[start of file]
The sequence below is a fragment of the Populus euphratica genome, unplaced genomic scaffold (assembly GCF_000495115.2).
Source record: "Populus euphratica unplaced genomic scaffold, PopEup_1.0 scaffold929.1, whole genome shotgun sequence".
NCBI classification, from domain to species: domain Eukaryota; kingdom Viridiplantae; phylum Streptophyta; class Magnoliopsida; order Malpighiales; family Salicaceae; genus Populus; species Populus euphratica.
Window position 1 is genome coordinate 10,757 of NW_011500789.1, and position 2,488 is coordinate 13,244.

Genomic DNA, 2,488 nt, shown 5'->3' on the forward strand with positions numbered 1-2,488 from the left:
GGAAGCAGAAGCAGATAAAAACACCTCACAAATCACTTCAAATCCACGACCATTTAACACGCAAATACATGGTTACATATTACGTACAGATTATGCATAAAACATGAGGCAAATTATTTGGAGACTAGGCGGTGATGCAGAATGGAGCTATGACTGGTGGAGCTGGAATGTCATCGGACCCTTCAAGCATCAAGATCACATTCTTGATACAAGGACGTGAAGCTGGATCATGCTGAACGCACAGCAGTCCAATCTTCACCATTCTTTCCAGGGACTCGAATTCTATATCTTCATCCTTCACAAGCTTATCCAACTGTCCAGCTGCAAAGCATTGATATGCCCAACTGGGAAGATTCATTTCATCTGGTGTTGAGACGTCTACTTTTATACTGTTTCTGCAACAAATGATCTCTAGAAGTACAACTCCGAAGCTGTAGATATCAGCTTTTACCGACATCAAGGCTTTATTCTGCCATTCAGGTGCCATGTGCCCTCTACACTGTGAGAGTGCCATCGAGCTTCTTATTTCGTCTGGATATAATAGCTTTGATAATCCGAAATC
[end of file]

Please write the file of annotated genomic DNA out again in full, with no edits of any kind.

The sequence below is a fragment of the Populus euphratica genome, unplaced genomic scaffold (assembly GCF_000495115.2).
Source record: "Populus euphratica unplaced genomic scaffold, PopEup_1.0 scaffold929.1, whole genome shotgun sequence".
NCBI classification, from domain to species: domain Eukaryota; kingdom Viridiplantae; phylum Streptophyta; class Magnoliopsida; order Malpighiales; family Salicaceae; genus Populus; species Populus euphratica.
Window position 1 is genome coordinate 10,757 of NW_011500789.1, and position 2,488 is coordinate 13,244.

Genomic DNA, 2,488 nt, shown 5'->3' on the forward strand with positions numbered 1-2,488 from the left:
GGAAGCAGAAGCAGATAAAAACACCTCACAAATCACTTCAAATCCACGACCATTTAACACGCAAATACATGGTTACATATTACGTACAGATTATGCATAAAACATGAGGCAAATTATTTGGAGACTAGGCGGTGATGCAGAATGGAGCTATGACTGGTGGAGCTGGAATGTCATCGGACCCTTCAAGCATCAAGATCACATTCTTGATACAAGGACGTGAAGCTGGATCATGCTGAACGCACAGCAGTCCAATCTTCACCATTCTTTCCAGGGACTCGAATTCTATATCTTCATCCTTCACAAGCTTATCCAACTGTCCAGCTGCAAAGCATTGATATGCCCAACTGGGAAGATTCATTTCATCTGGTGTTGAGACGTCTACTTTTATACTGTTTCTGCAACAAATGATCTCTAGAAGTACAACTCCGAAGCTGTAGATATCAGCTTTTACCGACATCAAGGCTTTATTCTGCCATTCAGGTGCCATGTGCCCTCTACACTGTGAGAGTGCCATCGAGCTTCTTATTTCGTCTGGATATAATAGCTTTGATAATCCGAAATC